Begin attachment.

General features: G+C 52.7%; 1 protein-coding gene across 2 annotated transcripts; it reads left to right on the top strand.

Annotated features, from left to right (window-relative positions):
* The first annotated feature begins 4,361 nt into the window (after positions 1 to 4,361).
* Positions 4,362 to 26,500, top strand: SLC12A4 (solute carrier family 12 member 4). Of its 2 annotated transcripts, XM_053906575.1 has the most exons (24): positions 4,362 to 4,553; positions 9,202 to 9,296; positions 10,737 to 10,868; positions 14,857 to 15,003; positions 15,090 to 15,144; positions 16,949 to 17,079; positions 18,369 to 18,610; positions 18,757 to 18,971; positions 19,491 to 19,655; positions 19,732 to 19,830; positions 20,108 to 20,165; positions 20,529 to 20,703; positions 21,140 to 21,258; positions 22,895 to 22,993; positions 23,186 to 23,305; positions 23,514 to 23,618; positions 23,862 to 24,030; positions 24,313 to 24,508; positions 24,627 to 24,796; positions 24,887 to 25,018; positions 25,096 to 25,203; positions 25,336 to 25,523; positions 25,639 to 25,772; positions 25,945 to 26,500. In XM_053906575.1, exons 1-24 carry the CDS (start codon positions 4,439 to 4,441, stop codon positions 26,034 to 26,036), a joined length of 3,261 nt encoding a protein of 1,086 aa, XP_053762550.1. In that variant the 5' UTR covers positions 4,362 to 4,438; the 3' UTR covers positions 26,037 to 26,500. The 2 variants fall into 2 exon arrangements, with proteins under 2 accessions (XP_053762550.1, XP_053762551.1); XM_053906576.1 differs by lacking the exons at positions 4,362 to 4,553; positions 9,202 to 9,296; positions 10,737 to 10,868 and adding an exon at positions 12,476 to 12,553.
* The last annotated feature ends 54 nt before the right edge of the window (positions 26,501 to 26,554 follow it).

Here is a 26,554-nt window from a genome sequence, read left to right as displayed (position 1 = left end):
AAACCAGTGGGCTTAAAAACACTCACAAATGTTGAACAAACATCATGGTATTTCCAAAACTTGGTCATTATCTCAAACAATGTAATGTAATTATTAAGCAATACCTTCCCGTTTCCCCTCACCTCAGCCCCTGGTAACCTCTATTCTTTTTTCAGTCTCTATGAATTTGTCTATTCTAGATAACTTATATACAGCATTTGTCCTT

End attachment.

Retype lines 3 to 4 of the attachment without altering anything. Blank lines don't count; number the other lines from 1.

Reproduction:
* The first annotated feature begins 4,361 nt into the window (after positions 1 to 4,361).
* Positions 4,362 to 26,500, top strand: SLC12A4 (solute carrier family 12 member 4). Of its 2 annotated transcripts, XM_053906575.1 has the most exons (24): positions 4,362 to 4,553; positions 9,202 to 9,296; positions 10,737 to 10,868; positions 14,857 to 15,003; positions 15,090 to 15,144; positions 16,949 to 17,079; positions 18,369 to 18,610; positions 18,757 to 18,971; positions 19,491 to 19,655; positions 19,732 to 19,830; positions 20,108 to 20,165; positions 20,529 to 20,703; positions 21,140 to 21,258; positions 22,895 to 22,993; positions 23,186 to 23,305; positions 23,514 to 23,618; positions 23,862 to 24,030; positions 24,313 to 24,508; positions 24,627 to 24,796; positions 24,887 to 25,018; positions 25,096 to 25,203; positions 25,336 to 25,523; positions 25,639 to 25,772; positions 25,945 to 26,500. In XM_053906575.1, exons 1-24 carry the CDS (start codon positions 4,439 to 4,441, stop codon positions 26,034 to 26,036), a joined length of 3,261 nt encoding a protein of 1,086 aa, XP_053762550.1. In that variant the 5' UTR covers positions 4,362 to 4,438; the 3' UTR covers positions 26,037 to 26,500. The 2 variants fall into 2 exon arrangements, with proteins under 2 accessions (XP_053762550.1, XP_053762551.1); XM_053906576.1 differs by lacking the exons at positions 4,362 to 4,553; positions 9,202 to 9,296; positions 10,737 to 10,868 and adding an exon at positions 12,476 to 12,553.